Losing money in a Ponzi Scheme is bad enough. Being forced to file for bankruptcy relief because of these losses is even worse. But how about getting your bankruptcy discharge, and then being sued by the bankruptcy trustee overseeing the failed Ponzi business?
That’s exactly what happened to one of our clients last month.
Agape World, Inc. Lands in Bankruptcy Because of Ponzi Fraud
In February 2009, several creditors forced Agape World into an involuntary Chapter 7 bankruptcy in the Central Islip Bankruptcy Court, here on Long Island in the Eastern District of New York.
I previously wrote that Ken Silverman was Appointed Chapter 7 Trustee in Agape World Case . Around that time, it was discovered that Agape president Nicholas Cosmo perpetrated a Ponzi scheme involving several hundred million dollars.
Many Long Island consumers lost their life savings after falling victim to his scheme. As a result, many of them filed bankruptcy cases themselves.
We recently represented one of them and filed his Chapter 7 bankruptcy petition last year. The unfortunate debtor lost hundreds of thousands of dollars. Our client’s bankruptcy case itself was unremarkable and was routinely processed and closed as a no-asset case. The client got his discharge last month.
Out of the blue, Ken Silverman , the Agape World trustee, brought an adversary proceeding  in the Agape World bankruptcy case against our client. He alleged that our client had received some distributions from Agape shortly before Agape was put into an involuntary bankruptcy, and that these payments now had to be returned to the Agape bankruptcy estate under several different legal theories.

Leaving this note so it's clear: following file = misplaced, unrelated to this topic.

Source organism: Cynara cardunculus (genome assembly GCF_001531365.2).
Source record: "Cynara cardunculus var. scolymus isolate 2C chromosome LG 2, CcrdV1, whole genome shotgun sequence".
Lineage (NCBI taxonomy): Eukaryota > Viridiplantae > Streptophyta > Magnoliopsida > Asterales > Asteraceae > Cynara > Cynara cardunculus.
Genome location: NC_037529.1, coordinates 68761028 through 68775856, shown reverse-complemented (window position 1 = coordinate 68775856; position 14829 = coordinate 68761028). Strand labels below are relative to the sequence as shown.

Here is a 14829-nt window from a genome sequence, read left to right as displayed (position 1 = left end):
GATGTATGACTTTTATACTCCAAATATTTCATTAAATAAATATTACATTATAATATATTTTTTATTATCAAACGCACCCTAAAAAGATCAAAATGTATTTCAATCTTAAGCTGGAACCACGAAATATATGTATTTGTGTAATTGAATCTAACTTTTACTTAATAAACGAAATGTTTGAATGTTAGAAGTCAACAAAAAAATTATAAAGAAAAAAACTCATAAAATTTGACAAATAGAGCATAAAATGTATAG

We had not even scheduled Agape as a creditor in our client’s bankruptcy as we had no idea that there was any potential liability to them.
Trustee Recognizes Bankruptcy Discharge
In response to the adversary proceeding, we contacted an attorney in the trustee’s office and explained the circumstances of our client’s bankruptcy filing. It appeared that the trustee was totally unaware of our client’s prior bankruptcy as we had not included Agape or its trustee as a potential creditor.
We were concerned that the trustee would nevertheless seek to go forward with the adversary proceeding because the debtor had not listed Agape in the schedule of creditors.
However, we advised the trustee that failure to schedule a creditor in a no-asset Chapter 7 case does not, in and by itself, prevent the debtor from discharging that debt. I previously wrote about Inadvertently-Omitted Creditors in Chapter 7 Bankruptcy Cases .
Much to the trustee’s credit, he acknowledged that any possible liability of our client to Agape was discharged by virtue of the prior bankruptcy, and within 24 hours of advising his office of our client’s bankruptcy discharge, he withdrew the adversary proceeding.